When they think of 4-H, many people's minds conjure images of pigs and horses, cattle and goats.
The program is popular for its agriculture-related activities, but that doesn't mean it doesn't have a place in the city.
A new branch being formed in Charleston will prove just that and also, officials hope, that 4-H, the country's oldest and largest youth group, has a place in the 21st century.
"Children select projects that they do on their own, and there's a whole big list of things they can do," said John Porter, the WVU Kanawha County Agriculture Agent and one of the new club's leaders. "And that does include livestock, but it also includes a lot of other things."
There are activities as varied as gardening, hiking, fishing, drama and puppetry. And in recent years there's been a huge push for the STEM subjects -- that's science, technology, engineering and math.
The national 4-H organization pledged several years ago to cultivate 1 million new scientists by exposing kids to science, Porter said, and they're well on their way with a slew of children doing science projects each through their local 4-H branch.
This new branch, at Charleston's Christ Church United Methodist Church, will join another relatively new Charleston branch in the South Hills area -- it started last year -- and several in the region: there are also branches in Elkview and Dunbar.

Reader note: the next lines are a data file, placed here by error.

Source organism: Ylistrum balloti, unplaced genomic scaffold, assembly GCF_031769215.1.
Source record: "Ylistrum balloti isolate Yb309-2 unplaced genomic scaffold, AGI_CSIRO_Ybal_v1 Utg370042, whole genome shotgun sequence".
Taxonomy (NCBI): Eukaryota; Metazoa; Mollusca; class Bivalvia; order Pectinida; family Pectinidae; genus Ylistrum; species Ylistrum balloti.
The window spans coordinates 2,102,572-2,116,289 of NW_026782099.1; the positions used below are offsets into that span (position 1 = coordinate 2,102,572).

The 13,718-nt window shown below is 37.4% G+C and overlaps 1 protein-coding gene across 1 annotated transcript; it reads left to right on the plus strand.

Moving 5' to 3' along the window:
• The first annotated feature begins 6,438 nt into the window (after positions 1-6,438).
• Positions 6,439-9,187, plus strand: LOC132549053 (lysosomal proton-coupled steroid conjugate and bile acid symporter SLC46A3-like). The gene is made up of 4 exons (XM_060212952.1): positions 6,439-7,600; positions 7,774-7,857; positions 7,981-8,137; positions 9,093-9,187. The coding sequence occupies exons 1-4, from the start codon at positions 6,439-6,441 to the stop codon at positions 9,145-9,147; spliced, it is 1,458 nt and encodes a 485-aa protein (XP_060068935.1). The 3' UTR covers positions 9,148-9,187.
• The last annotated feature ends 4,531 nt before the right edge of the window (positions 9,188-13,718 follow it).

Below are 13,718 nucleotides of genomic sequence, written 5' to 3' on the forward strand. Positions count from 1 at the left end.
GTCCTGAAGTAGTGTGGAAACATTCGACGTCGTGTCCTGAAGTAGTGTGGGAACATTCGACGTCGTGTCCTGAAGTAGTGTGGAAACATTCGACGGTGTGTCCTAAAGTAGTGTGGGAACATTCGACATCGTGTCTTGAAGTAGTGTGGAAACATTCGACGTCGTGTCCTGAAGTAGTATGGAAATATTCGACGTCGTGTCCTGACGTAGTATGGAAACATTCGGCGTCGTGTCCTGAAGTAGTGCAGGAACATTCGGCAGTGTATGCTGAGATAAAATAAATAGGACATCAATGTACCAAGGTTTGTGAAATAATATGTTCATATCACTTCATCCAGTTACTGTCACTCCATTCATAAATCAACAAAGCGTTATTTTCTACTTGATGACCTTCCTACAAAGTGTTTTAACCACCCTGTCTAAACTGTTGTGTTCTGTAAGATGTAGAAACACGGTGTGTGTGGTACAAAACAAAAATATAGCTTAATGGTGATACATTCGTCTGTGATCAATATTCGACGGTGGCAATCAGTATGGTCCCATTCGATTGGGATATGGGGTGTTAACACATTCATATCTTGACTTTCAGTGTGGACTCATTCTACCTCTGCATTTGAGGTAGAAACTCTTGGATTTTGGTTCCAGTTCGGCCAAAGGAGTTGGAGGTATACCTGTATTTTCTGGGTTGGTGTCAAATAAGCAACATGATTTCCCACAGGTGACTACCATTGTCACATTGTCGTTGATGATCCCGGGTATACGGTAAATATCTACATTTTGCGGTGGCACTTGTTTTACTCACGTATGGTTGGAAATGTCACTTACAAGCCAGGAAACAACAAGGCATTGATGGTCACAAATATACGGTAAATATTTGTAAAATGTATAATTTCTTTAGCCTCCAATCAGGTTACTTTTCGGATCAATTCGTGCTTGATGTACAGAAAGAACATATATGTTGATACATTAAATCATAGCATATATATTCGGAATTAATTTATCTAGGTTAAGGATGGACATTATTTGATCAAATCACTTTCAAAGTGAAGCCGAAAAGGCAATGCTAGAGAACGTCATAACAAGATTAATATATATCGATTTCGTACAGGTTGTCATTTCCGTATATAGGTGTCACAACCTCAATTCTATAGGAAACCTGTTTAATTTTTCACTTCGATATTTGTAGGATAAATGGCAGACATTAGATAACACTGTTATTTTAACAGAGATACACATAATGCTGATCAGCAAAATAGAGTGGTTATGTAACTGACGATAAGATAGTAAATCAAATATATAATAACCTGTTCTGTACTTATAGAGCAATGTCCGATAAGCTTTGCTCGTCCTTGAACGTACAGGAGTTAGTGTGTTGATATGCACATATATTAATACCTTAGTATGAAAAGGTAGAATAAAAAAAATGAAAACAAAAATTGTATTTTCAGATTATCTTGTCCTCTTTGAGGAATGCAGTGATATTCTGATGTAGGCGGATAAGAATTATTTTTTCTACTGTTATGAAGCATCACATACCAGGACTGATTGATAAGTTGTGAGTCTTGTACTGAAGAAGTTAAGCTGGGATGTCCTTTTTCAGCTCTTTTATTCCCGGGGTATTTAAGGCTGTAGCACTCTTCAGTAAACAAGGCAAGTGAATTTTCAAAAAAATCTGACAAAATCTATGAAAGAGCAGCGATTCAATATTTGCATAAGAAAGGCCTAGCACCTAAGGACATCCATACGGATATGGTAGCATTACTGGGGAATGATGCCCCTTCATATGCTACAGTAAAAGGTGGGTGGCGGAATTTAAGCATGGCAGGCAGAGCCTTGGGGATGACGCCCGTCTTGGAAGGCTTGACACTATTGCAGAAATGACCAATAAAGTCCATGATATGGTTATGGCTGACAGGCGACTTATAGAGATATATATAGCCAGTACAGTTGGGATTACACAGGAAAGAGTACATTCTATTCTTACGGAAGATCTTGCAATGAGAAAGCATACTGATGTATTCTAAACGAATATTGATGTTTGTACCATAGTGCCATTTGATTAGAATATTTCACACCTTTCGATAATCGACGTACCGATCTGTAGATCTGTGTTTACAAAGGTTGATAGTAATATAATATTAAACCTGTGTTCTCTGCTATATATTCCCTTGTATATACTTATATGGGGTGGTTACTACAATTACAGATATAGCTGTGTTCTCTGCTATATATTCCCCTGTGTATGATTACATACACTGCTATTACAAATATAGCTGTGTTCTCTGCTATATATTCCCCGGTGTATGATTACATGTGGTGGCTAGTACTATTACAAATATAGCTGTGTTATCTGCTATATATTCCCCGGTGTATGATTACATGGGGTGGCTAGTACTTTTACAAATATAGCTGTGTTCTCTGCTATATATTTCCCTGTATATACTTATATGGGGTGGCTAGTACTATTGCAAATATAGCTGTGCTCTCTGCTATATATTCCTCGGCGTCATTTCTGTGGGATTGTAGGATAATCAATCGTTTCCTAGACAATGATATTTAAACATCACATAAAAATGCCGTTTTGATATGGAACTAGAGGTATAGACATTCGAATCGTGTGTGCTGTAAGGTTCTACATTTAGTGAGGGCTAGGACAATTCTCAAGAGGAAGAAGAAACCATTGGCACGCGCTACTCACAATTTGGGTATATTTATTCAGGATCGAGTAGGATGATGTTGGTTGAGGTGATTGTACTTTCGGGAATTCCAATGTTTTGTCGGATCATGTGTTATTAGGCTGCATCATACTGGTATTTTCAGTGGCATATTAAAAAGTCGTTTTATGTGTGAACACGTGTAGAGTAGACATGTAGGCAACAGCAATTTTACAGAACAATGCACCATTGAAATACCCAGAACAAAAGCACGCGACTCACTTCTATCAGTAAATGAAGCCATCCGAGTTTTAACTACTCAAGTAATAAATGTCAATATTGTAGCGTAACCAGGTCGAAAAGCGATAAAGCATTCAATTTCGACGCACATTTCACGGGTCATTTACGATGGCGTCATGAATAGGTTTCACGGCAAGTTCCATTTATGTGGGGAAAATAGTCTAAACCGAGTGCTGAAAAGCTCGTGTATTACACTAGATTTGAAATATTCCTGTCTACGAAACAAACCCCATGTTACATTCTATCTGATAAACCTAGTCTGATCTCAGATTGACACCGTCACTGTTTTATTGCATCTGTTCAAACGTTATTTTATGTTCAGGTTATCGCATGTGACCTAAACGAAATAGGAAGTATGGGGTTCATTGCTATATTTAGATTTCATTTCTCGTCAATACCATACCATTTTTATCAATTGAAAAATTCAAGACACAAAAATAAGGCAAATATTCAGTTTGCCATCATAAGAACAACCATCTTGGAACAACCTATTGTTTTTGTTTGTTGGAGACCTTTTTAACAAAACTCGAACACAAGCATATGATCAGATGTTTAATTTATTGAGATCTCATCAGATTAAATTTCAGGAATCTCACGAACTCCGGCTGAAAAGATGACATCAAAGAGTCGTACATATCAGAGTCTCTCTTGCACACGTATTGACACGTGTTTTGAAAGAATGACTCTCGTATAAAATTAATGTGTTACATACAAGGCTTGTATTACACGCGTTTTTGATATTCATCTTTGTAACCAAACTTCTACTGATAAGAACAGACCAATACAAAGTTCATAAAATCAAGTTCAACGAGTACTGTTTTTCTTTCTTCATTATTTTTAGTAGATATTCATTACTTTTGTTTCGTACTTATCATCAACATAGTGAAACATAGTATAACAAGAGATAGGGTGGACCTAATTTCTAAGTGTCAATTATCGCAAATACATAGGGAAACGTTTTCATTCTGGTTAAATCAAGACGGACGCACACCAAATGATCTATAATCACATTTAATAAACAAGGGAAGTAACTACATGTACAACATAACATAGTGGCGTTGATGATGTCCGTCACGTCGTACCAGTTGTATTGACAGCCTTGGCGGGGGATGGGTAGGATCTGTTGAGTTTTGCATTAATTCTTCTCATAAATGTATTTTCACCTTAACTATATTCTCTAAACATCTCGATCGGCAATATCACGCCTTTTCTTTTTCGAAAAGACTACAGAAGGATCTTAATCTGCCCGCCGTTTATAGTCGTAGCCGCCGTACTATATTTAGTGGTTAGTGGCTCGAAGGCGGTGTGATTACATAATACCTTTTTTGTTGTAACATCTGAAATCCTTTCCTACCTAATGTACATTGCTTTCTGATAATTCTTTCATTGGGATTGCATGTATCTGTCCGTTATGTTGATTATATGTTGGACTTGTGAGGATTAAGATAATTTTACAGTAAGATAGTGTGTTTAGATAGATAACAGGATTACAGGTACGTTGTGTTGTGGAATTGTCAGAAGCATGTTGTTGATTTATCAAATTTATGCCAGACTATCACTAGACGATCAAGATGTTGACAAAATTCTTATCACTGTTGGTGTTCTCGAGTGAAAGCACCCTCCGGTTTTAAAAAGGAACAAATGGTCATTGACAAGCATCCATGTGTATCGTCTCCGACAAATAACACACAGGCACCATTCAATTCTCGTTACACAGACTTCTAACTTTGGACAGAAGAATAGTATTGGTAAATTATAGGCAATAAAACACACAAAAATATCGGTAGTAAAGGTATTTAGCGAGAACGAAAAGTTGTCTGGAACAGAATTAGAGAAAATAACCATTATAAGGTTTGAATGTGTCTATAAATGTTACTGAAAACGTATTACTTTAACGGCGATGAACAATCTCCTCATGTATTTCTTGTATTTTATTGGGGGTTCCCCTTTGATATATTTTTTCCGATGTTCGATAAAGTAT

It was borne from a shared interest in 4-H between the new group's two adult leaders, Porter and Ryan Frankenberry. Both are members of the church and 4-H alumni, and think 4-H is valuable to a community and its chidren.
"It's a great place to have fun, it's a great place to meet friends," Porter said. "And it's a way for kids to explore different things that they might not explore on their own in school or at home."
4-H is free to join and open to everyone between the ages of 9 and 21. Children between age 5 and 8 can join as "cloverbuds."
The new club will hold an informational meeting at 6 p.m. Thursday at the Christ Church United Methodist Church at 1221 Quarrier St.
For more information, call 304-720-9887 or email john.por...@mail.wvu.edu.
Contact writer Shay Maunz at shay.ma...@dailymail.com or 304-348-4886.